“Do you have a boyfriend?” Auntie Antonette asked our niece Courtney whose blue-eyes and blonde hair would have made it difficult for people to believe that she’s 1/4 Filipino.
“Yes, I do,” Courtney answered.
“You know what you tell him when you get home?” Auntie Antonette tells her, “you tell him not to park in the C-lot, but park in the Bilat!” Bilat for those of you non-Visayan speakers is the word for vagina (Google it).
Courtney, like the rest of us, laughed along with Antonette because–it was funny as shit–most especially coming from an Aunt. In another instance on New Year’s eve, before the town exploded with the non-stop fireworks, I turned around and found Auntie Antonette with a mask over her face because according to her it gets too smoky. I captured a photo of her laughing beneath that mask.
For the record, she was the only one crazy enough to put a mask over her face–but, yet, quite practical and correct–because it did get smoky.
We all have that one crazy Auntie, right? I often wondered why that has been the case, and I’ve arrived at the conclusion that it’s because they’re a reminder to never take ourselves too seriously in this life, and in fact–to remind ourselves to laugh a little, or laugh a lot–or even for that matter to feed our soul with so much laughter that we don’t even realize that we are gifting ourselves the gift of happiness.
While we were surrounded by my husband’s side of the family the entire time, I also had a promise to keep to my Aunt Lucy who had passed away in 2011. I promised years ago that whenever I am in Kailua, I would visit Chebby. Chebby was Lucy’s wife (although their relationship was not legally recognized during the 60s and throughout the 90s) for more than 20 years before they separated. Chebby and Lucy were very much a part of our lives (my siblings and I) growing up. When we had dinner with Chebby, the kids and the husband saw what it may have been like for me growing up: manners at the table, and always expressing filial duty to the elders.
“This one right here,” Chebby said pointing at me as she spoke to my husband and the kids, “is one of the best Arnuco’s. You should all know that. She is the best example of the good in the Arnuco’s.” The Arnuco family is my maternal family where a long line of strong women were considered the pillars of strength from my grandmother, Vicky, my mother, Lucy, Lola Esther, my sisters–in particular, Jackie. All of them, except for my mother, and my sisters–have all passed away. As happy as I was at that moment, I was also reminded of a great loss: Lucy should have been seated right there with Chebby. I should have been visiting them both and sitting down at the table eating dinner. Chebby is family, and I always keep my promises.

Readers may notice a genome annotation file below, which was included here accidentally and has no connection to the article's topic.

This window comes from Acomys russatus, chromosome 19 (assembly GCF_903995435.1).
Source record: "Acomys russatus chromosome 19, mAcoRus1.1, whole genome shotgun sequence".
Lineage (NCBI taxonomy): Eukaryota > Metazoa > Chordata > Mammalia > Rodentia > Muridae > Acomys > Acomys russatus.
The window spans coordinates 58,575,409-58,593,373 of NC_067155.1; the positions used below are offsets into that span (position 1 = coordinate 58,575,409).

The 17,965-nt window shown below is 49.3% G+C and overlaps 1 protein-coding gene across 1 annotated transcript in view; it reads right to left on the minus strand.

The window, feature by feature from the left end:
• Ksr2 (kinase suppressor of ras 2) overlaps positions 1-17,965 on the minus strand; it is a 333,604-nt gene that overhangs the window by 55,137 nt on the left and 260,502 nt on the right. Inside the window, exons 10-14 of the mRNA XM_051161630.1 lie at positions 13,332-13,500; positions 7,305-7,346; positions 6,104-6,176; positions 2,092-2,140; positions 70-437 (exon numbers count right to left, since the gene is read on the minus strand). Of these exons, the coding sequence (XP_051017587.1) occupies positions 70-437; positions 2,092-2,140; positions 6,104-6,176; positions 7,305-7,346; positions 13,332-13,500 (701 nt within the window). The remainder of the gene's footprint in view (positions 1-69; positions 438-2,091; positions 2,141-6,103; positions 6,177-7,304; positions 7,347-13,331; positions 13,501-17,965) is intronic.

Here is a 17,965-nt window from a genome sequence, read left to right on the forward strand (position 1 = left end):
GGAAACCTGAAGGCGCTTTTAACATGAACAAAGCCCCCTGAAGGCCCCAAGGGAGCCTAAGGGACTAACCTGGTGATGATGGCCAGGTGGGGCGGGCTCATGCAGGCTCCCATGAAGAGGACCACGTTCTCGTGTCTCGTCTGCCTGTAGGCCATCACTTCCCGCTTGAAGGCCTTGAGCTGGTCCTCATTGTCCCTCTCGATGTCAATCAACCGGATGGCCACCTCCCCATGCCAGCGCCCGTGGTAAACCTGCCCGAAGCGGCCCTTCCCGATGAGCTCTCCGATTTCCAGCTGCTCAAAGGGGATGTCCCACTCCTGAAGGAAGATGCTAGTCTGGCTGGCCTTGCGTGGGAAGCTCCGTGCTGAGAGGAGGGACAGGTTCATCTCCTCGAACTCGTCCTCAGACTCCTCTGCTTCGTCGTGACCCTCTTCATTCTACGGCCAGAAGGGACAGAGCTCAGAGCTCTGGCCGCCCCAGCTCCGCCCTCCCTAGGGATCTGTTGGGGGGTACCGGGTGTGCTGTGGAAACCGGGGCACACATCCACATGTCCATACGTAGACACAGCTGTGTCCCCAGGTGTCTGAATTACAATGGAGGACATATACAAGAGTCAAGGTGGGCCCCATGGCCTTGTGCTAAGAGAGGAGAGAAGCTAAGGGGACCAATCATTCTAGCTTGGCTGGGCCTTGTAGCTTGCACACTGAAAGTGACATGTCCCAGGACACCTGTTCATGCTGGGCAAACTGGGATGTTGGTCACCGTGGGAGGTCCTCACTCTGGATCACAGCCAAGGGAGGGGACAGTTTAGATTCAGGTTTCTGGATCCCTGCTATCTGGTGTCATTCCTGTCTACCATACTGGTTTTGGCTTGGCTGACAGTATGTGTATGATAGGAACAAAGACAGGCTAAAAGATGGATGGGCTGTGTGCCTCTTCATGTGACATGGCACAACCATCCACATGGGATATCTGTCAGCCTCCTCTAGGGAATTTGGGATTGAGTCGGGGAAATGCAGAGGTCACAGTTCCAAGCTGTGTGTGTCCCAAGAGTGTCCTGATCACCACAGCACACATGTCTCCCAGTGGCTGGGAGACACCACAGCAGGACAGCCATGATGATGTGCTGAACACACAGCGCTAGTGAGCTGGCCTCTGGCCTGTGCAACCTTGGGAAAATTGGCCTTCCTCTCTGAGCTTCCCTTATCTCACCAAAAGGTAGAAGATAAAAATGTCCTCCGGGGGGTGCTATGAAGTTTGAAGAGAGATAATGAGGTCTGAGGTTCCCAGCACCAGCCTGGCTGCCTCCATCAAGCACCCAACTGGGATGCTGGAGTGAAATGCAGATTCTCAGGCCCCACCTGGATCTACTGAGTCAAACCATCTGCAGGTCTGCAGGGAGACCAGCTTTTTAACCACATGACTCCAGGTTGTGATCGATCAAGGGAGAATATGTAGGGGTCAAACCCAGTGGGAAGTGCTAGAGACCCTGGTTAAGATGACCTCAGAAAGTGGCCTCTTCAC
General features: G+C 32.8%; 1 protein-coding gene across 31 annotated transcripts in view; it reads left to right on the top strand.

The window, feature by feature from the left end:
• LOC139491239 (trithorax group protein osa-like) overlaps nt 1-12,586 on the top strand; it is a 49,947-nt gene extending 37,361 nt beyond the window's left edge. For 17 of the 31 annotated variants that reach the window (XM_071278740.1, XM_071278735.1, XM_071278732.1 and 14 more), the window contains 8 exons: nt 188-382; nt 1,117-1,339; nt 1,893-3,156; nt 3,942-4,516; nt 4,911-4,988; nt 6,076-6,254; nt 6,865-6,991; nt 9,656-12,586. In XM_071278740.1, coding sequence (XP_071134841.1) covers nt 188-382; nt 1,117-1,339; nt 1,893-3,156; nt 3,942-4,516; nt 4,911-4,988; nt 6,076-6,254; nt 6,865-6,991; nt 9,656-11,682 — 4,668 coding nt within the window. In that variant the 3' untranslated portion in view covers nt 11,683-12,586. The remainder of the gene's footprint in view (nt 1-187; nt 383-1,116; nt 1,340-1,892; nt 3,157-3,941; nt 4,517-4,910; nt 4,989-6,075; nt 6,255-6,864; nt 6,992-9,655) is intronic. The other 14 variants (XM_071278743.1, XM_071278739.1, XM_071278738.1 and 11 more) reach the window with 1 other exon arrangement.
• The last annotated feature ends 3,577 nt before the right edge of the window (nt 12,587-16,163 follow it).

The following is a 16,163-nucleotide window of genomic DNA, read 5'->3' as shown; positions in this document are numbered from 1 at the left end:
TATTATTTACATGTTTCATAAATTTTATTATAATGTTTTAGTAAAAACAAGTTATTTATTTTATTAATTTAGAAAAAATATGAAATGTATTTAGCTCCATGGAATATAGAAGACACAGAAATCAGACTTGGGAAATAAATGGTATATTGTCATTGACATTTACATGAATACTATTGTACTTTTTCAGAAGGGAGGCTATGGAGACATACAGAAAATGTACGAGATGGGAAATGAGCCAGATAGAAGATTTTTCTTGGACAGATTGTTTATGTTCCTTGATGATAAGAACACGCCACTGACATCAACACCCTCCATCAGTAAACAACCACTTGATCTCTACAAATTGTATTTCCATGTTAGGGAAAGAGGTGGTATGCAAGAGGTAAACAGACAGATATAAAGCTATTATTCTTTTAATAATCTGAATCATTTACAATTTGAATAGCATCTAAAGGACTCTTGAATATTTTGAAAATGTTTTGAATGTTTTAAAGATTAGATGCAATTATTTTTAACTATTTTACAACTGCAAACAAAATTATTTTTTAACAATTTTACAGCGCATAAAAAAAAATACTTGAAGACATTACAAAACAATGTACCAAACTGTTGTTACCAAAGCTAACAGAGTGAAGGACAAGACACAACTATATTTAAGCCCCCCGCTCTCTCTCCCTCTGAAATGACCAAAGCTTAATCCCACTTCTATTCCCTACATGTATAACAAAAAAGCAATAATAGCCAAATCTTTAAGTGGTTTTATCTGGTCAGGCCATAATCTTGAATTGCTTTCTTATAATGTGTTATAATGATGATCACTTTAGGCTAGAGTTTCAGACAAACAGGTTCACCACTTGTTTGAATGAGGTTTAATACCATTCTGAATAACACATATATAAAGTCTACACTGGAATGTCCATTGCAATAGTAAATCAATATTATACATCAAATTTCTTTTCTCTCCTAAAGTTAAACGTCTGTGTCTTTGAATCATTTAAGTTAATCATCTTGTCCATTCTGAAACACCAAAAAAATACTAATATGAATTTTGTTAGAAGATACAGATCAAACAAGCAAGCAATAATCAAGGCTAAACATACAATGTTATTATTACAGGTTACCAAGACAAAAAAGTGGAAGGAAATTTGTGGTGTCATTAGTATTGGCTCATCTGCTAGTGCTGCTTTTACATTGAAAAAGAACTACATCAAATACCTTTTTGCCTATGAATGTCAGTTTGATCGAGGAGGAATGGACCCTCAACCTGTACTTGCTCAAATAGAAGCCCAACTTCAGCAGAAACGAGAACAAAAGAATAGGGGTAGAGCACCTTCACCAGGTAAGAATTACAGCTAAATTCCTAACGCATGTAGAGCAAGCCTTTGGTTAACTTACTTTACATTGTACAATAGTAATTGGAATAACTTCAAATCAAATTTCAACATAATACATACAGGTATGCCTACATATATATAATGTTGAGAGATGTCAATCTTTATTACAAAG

As a writer, and one who has majored in too many English degrees, I am always cognizant of the overall theme or message of a story, and I found during this vacation that the theme of “family” wasn’t merely within my own familial relationships.
My husband and I decided to take our daughter to the Polynesian Cultural Center because it has been our plan to always take her to places where she can acquire some knowledge. We’ve taken her to museums at every city that we’ve ever visited–just so she can acquire an appreciation for the arts.
At the Polynesian Cultural Center, every “island” had a re-occurring theme that went with their cultural identity, and it’s centered on, you guessed it, family. How one nurtures, feeds, protects, and honors family contributes to the person’s overall identity.
We’ve all heard this before, right? The Disney movie Lilo and Stitch first gave us a glimpse of it: “Ohana means family. Family means no one gets left behind,” Lilo told Stitch. Lilo also said “but, if you leave, you can. I’ll remember you though.”
Here’s the undeniable truth: there are moments where in our busy lives, and our quest for our ambitious goals that we forget what makes us real, what binds us to the salt of the earth–and that is the stronghold of the family.
We forget because we become tunnel visioned in our journey of self-evolution that we sometimes fail to acknowledge the familial relationships that have existed in our lives from the very beginning.
Every now and then, it’s good for the soul to remember.
To remember that family is beautiful, and beautiful is the Ohana.
I wish I was able to capture them all. We are so many. But, alas, a few highlights..
Mahalo to our Ohana: the Lum’s, the Pelekai’s, and the Quitog’s.
Till next time… here’s the shaka: